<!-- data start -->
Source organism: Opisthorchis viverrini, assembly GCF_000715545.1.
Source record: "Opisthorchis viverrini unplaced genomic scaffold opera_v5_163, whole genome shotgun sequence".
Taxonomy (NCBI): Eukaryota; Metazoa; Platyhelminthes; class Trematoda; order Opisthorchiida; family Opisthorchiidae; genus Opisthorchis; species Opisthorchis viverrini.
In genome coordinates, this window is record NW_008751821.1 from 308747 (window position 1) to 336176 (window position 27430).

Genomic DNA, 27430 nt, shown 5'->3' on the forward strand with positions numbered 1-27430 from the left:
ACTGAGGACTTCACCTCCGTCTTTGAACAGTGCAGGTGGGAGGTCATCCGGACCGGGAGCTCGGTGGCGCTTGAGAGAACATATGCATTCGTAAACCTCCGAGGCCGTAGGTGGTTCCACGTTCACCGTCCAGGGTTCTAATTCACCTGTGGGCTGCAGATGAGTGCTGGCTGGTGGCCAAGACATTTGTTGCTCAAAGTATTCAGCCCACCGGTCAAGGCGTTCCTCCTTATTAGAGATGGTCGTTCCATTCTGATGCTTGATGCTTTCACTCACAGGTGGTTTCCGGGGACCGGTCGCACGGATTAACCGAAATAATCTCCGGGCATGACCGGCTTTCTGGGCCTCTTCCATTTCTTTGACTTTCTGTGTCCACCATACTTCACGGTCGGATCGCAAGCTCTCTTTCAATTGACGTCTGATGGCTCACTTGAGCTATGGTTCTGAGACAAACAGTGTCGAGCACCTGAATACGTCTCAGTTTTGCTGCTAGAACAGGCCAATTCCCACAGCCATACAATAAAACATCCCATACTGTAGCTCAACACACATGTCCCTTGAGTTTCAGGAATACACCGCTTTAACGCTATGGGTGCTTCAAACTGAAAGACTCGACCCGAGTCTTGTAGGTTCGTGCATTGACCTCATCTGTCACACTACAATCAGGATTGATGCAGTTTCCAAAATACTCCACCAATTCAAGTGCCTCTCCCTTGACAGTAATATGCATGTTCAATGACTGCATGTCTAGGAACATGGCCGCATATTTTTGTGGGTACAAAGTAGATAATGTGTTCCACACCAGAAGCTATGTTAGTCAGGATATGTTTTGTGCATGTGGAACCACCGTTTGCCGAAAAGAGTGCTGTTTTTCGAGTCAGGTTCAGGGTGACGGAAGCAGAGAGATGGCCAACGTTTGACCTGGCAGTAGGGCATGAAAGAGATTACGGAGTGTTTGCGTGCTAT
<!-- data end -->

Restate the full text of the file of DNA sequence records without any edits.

Source organism: Opisthorchis viverrini, assembly GCF_000715545.1.
Source record: "Opisthorchis viverrini unplaced genomic scaffold opera_v5_163, whole genome shotgun sequence".
Taxonomy (NCBI): Eukaryota; Metazoa; Platyhelminthes; class Trematoda; order Opisthorchiida; family Opisthorchiidae; genus Opisthorchis; species Opisthorchis viverrini.
In genome coordinates, this window is record NW_008751821.1 from 308747 (window position 1) to 336176 (window position 27430).

Genomic DNA, 27430 nt, shown 5'->3' on the forward strand with positions numbered 1-27430 from the left:
ACTGAGGACTTCACCTCCGTCTTTGAACAGTGCAGGTGGGAGGTCATCCGGACCGGGAGCTCGGTGGCGCTTGAGAGAACATATGCATTCGTAAACCTCCGAGGCCGTAGGTGGTTCCACGTTCACCGTCCAGGGTTCTAATTCACCTGTGGGCTGCAGATGAGTGCTGGCTGGTGGCCAAGACATTTGTTGCTCAAAGTATTCAGCCCACCGGTCAAGGCGTTCCTCCTTATTAGAGATGGTCGTTCCATTCTGATGCTTGATGCTTTCACTCACAGGTGGTTTCCGGGGACCGGTCGCACGGATTAACCGAAATAATCTCCGGGCATGACCGGCTTTCTGGGCCTCTTCCATTTCTTTGACTTTCTGTGTCCACCATACTTCACGGTCGGATCGCAAGCTCTCTTTCAATTGACGTCTGATGGCTCACTTGAGCTATGGTTCTGAGACAAACAGTGTCGAGCACCTGAATACGTCTCAGTTTTGCTGCTAGAACAGGCCAATTCCCACAGCCATACAATAAAACATCCCATACTGTAGCTCAACACACATGTCCCTTGAGTTTCAGGAATACACCGCTTTAACGCTATGGGTGCTTCAAACTGAAAGACTCGACCCGAGTCTTGTAGGTTCGTGCATTGACCTCATCTGTCACACTACAATCAGGATTGATGCAGTTTCCAAAATACTCCACCAATTCAAGTGCCTCTCCCTTGACAGTAATATGCATGTTCAATGACTGCATGTCTAGGAACATGGCCGCATATTTTTGTGGGTACAAAGTAGATAATGTGTTCCACACCAGAAGCTATGTTAGTCAGGATATGTTTTGTGCATGTGGAACCACCGTTTGCCGAAAAGAGTGCTGTTTTTCGAGTCAGGTTCAGGGTGACGGAAGCAGAGAGATGGCCAACGTTTGACCTGGCAGTAGGGCATGAAAGAGATTACGGAGTGTTTGCGTGCTAT